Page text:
Once you have created this initial list, it will be helpful to keep more detailed information as you begin to actually make the contacts. Those details should include complete contact information, the date and content of each contact, names and information for additional networkers, and required follow-up. Don’t forget to send a letter thanking your contact for his or her time! Your contact will appreciate your recall of details of your meetings and conversations, and the information will help you to focus your networking efforts.
Create Your Self-Promotion Tools
There are two types of promotional tools that are used in the networking process. The first is a résumé and cover letter, and the second is a one-minute “infomercial,” which may be given over the telephone or in person.
Techniques for writing an effective résumé and cover letter are discussed. Once you have reviewed that material and prepared these important documents, you will have created one of your self-promotion tools.
The one-minute infomercial will demand that you begin tying your interests, abilities, and skills to the people or organizations you want to network with. Think about your goal for making the contact to help you understand what you should say about yourself. You should be able to express yourself easily and convincingly. If, for example, you are contacting an alumnus of your institution to obtain the names of possible employment sites in a distant city, be prepared to discuss why you are interested in moving to that location, the types of jobs you are interested in, and the skills and abilities you possess that will make you a qualified candidate.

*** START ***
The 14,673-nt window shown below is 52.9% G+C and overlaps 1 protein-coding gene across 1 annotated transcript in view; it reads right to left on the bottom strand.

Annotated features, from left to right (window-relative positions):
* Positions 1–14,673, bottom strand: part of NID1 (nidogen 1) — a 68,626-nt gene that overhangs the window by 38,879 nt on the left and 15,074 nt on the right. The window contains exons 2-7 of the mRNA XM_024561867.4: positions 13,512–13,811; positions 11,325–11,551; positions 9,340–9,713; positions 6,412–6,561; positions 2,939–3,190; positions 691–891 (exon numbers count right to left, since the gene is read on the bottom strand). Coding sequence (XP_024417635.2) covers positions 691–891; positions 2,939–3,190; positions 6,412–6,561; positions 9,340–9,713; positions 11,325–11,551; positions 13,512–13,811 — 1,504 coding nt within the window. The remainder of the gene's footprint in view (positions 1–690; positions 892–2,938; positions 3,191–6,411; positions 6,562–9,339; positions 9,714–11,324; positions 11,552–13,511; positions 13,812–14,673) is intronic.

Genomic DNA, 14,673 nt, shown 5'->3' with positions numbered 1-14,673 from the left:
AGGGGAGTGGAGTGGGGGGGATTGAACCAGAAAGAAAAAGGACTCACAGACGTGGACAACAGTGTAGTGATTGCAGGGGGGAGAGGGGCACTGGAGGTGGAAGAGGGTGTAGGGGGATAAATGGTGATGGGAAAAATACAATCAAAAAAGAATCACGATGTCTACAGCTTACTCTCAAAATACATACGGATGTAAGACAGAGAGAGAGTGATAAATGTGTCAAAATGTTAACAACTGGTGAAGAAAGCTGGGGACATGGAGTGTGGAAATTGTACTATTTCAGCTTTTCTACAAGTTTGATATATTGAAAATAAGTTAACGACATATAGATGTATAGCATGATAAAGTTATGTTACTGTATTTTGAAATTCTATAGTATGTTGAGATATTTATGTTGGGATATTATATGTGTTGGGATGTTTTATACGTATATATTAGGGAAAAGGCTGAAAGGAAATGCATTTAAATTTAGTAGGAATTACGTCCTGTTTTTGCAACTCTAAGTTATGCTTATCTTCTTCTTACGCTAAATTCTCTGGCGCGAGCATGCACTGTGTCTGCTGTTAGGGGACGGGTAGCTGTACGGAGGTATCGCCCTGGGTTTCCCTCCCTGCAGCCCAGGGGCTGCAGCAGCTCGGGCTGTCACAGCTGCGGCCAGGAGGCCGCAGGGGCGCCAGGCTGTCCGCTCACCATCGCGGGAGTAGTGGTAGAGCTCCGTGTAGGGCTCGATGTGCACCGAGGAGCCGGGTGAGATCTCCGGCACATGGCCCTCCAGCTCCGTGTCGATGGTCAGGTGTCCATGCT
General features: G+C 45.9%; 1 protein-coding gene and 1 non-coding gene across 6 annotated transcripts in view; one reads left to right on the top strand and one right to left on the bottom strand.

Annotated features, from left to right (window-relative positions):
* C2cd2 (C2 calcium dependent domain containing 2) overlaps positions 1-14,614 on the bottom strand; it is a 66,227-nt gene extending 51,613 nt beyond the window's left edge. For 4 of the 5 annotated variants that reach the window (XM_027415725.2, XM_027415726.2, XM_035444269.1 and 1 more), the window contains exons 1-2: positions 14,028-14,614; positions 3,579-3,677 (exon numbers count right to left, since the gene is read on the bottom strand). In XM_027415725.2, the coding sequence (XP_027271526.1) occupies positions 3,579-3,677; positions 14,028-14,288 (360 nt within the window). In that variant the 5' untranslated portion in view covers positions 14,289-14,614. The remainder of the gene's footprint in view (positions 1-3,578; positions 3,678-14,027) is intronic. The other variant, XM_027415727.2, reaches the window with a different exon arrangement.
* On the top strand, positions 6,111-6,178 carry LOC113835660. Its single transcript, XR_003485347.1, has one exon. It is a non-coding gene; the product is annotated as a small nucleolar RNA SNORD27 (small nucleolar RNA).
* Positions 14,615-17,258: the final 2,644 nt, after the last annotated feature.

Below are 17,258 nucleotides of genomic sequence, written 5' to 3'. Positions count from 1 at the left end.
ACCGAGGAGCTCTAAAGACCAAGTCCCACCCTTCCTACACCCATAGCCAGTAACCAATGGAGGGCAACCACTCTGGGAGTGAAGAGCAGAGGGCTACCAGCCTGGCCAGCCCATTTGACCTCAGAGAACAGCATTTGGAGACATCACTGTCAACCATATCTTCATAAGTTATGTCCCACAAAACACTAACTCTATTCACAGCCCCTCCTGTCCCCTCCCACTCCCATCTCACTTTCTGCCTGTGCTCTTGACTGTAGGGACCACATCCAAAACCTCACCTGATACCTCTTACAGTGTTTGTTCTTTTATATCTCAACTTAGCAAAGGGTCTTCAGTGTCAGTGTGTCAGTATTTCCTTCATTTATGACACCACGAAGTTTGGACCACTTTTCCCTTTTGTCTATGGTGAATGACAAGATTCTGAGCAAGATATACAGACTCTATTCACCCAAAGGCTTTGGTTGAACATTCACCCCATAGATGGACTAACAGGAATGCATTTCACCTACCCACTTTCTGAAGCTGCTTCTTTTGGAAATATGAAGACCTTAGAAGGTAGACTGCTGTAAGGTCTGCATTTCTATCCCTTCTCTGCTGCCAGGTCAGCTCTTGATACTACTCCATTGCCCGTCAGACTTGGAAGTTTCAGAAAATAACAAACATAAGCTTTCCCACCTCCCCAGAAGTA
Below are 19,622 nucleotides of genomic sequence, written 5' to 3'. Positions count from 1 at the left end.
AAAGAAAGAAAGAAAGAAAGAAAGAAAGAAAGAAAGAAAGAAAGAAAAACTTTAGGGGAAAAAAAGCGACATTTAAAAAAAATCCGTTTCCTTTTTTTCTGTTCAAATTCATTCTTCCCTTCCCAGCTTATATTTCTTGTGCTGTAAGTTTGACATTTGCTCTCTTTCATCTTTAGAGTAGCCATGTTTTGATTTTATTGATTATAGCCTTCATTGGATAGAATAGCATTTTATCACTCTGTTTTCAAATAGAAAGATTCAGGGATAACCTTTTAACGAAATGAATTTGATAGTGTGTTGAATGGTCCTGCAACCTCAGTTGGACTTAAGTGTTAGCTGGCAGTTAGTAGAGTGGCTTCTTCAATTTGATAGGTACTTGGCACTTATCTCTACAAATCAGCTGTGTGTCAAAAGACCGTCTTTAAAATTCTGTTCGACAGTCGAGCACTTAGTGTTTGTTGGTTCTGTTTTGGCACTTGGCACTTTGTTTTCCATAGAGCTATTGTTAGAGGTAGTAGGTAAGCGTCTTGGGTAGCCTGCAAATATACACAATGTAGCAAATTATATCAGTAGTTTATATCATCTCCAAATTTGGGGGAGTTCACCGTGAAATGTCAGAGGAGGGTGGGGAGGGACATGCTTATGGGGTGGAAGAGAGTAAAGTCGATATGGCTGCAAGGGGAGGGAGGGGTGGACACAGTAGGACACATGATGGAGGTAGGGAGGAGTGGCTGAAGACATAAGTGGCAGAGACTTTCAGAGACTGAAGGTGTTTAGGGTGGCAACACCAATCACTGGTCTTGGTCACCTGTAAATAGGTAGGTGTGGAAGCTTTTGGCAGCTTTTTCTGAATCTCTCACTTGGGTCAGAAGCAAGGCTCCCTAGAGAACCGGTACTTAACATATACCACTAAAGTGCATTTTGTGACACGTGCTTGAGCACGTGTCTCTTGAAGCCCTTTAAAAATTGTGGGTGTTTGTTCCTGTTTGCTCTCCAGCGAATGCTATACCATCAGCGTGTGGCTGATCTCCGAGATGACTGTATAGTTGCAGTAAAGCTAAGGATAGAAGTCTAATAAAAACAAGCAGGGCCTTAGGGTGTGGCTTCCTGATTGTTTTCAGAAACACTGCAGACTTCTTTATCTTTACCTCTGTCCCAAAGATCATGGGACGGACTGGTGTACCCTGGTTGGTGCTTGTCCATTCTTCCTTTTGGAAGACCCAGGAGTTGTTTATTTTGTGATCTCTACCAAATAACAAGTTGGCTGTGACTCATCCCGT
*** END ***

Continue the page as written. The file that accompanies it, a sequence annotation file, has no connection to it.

To create a meaningful one-minute infomercial, write it out, practice it as if it will be a spoken presentation, rewrite it, and practice it again if necessary until expressing yourself comes easily and is convincing.
Here’s a simplified example of an infomercial for use over the telephone:
Hello, Dr. Frank? My name is Jordan Stoll and I am a recent graduate of the University of Michigan. I was a biomedical engineering major and I possess many of the skills that are valued in the healthcare industry, including analytical and research skills, as well as community outreach experience.
I know you’re extremely busy, so I’ll get to the point. I’m calling today because I would like to gather more information about the work biomedical engineers do in the healthcare field to make sure that I’m making the best career choice for me. I’m hoping you’ll have some time to sit down with me for about half an hour and discuss your perspective on biomedical engineeering careers. Would you be willing to do that for me?
I would greatly appreciate any time you’re able to offer me. I am available most mornings, if that’s good for you.
It very well may happen that your employer contact wishes you to communicate by e-mail. The infomercial quoted above could easily be rewritten for an e-mail message. You should “cut and paste” your résumé right into the e-mail text itself.
Other effective self-promotion tools include portfolios for those in the arts, writing professions, or teaching. Portfolios show examples of work, photographs of projects or classroom activities, or certificates and credentials that are job related. There may not be an opportunity to use the portfolio during an interview, and it is not something that should be left with the organization. It is designed to be explained and displayed by the creator. However, during some networking meetings, there may be an opportunity to illustrate a point or strengthen a qualification by exhibiting the portfolio.